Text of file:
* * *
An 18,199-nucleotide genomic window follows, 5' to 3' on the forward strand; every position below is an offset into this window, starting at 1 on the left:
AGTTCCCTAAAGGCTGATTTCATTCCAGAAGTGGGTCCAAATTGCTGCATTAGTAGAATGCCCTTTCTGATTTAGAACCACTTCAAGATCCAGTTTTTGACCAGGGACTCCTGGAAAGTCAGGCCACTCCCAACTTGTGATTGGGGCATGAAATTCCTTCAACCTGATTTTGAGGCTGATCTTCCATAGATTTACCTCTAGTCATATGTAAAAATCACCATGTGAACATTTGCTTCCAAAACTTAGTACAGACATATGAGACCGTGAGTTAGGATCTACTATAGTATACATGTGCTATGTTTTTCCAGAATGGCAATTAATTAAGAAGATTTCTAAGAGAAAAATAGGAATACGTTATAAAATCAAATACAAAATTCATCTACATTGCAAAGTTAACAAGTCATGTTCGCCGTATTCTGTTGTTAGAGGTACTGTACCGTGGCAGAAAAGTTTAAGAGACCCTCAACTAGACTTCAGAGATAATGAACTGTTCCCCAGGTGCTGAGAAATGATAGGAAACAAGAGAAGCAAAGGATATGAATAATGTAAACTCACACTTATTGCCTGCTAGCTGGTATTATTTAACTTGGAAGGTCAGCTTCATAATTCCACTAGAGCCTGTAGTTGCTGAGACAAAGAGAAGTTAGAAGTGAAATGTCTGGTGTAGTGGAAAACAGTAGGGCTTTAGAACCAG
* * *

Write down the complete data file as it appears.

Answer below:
An 18,199-nucleotide genomic window follows, 5' to 3' on the forward strand; every position below is an offset into this window, starting at 1 on the left:
AGTTCCCTAAAGGCTGATTTCATTCCAGAAGTGGGTCCAAATTGCTGCATTAGTAGAATGCCCTTTCTGATTTAGAACCACTTCAAGATCCAGTTTTTGACCAGGGACTCCTGGAAAGTCAGGCCACTCCCAACTTGTGATTGGGGCATGAAATTCCTTCAACCTGATTTTGAGGCTGATCTTCCATAGATTTACCTCTAGTCATATGTAAAAATCACCATGTGAACATTTGCTTCCAAAACTTAGTACAGACATATGAGACCGTGAGTTAGGATCTACTATAGTATACATGTGCTATGTTTTTCCAGAATGGCAATTAATTAAGAAGATTTCTAAGAGAAAAATAGGAATACGTTATAAAATCAAATACAAAATTCATCTACATTGCAAAGTTAACAAGTCATGTTCGCCGTATTCTGTTGTTAGAGGTACTGTACCGTGGCAGAAAAGTTTAAGAGACCCTCAACTAGACTTCAGAGATAATGAACTGTTCCCCAGGTGCTGAGAAATGATAGGAAACAAGAGAAGCAAAGGATATGAATAATGTAAACTCACACTTATTGCCTGCTAGCTGGTATTATTTAACTTGGAAGGTCAGCTTCATAATTCCACTAGAGCCTGTAGTTGCTGAGACAAAGAGAAGTTAGAAGTGAAATGTCTGGTGTAGTGGAAAACAGTAGGGCTTTAGAACCAG